From Hannah Montana to drive-by shootings, there is plenty of interesting news in Cincinnati, Ohio today. But to me, your friendly patient advocate, an even more fascinating topic was reported in Cincinnati’s news this week: the possibility of a lemon law for medical consumers.
To me, it’s one of those “now why didn’t I think of that?” ideas!
A woman named Betsey Exline gets the credit here. Last spring she went for a routine colonoscopy, which was botched, and she ended up with emergency surgery and a stay in the hospital for eight days.
Nine doctors, the emergency surgeons and the hospital then billed her for the insult. Can you say “unmitigated gall?”
Should she sue? She could, although lawsuit cost estimates range into five figures and she’s not getting any younger.
Instead, this very wise woman took a very different approach. Bless her heart, she’s not looking to make money from this error which she will suffer from for the rest of her life. She just wants someone to pay her bills. She just wants someone to recognize that it should not be her responsibility, or her insurance company’s responsibility, to pay for the errors caused by others.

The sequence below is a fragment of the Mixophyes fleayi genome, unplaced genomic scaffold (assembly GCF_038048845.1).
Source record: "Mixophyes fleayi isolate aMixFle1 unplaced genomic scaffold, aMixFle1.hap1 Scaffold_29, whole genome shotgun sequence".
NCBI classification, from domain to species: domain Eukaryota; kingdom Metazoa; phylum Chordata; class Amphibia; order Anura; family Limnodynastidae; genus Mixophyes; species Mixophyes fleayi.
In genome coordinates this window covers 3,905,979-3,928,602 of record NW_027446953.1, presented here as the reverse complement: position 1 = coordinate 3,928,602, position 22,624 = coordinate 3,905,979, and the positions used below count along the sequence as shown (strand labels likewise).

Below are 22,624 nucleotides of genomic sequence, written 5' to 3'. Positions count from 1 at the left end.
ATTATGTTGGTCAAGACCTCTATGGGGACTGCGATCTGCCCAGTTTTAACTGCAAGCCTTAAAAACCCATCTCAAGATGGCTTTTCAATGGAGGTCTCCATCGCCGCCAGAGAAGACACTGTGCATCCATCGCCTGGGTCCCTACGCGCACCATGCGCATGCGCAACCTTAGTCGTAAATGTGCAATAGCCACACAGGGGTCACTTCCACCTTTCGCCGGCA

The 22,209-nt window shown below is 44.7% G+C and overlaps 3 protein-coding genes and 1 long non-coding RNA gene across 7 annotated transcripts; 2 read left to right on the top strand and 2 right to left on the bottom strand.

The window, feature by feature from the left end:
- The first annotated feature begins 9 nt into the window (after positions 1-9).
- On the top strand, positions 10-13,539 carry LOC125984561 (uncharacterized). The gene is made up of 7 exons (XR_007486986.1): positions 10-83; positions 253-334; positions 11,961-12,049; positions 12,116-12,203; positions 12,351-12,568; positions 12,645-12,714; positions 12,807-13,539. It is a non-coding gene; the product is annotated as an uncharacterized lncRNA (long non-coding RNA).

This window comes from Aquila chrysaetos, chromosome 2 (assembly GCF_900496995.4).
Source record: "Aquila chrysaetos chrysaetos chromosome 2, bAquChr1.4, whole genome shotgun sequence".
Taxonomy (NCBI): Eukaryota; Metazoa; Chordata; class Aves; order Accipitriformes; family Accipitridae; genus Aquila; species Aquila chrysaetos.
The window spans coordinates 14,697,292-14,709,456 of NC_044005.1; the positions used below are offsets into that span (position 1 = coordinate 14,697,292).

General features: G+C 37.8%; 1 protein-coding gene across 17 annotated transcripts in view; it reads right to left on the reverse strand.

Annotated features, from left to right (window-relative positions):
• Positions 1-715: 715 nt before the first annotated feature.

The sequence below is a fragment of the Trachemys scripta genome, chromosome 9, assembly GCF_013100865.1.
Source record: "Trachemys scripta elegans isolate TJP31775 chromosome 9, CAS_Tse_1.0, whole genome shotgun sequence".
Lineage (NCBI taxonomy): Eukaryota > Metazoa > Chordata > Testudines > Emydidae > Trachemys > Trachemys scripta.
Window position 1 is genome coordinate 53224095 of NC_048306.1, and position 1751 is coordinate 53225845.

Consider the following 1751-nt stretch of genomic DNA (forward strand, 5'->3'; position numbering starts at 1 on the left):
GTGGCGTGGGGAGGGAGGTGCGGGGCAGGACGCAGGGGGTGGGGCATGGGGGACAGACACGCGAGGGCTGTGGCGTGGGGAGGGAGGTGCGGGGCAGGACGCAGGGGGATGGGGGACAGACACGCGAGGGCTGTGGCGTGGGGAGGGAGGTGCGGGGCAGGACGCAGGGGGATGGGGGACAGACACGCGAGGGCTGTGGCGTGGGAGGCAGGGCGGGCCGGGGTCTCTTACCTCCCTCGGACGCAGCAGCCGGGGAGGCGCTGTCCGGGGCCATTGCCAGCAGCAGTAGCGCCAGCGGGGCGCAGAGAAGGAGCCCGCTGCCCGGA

Hello? Duh! That just makes so much sense!
So Betsey contacted her local Ohio state representative and is now pursuing the introduction of legislation that would, in effect, force those who caused the errors to pay for the errors — but not through the courts. Instead the legislation will create a consumer protection process for medical errors. Those who caused the errors will be required to cover the costs that result from their errors.
And if it becomes law? The doctors win because it will cut down on lawsuits. The insurance companies win because it will cut down on lawsuits, too. And the patients win — at least to the extent they won’t have to pay those unfair bills.
(And who will stand in the way? Of course, those lawyers who handle medical error victim lawsuits. but that’s another blog post for another day.)
Wish I was in Cincinnati, Betsey. I’d find you — just to shake your hand. You’re a fixer of the first order.
|Want more tools and commentary for sharp patients?
Sign up for Every Patient’s Advocate email tips
Or link here to empower yourself at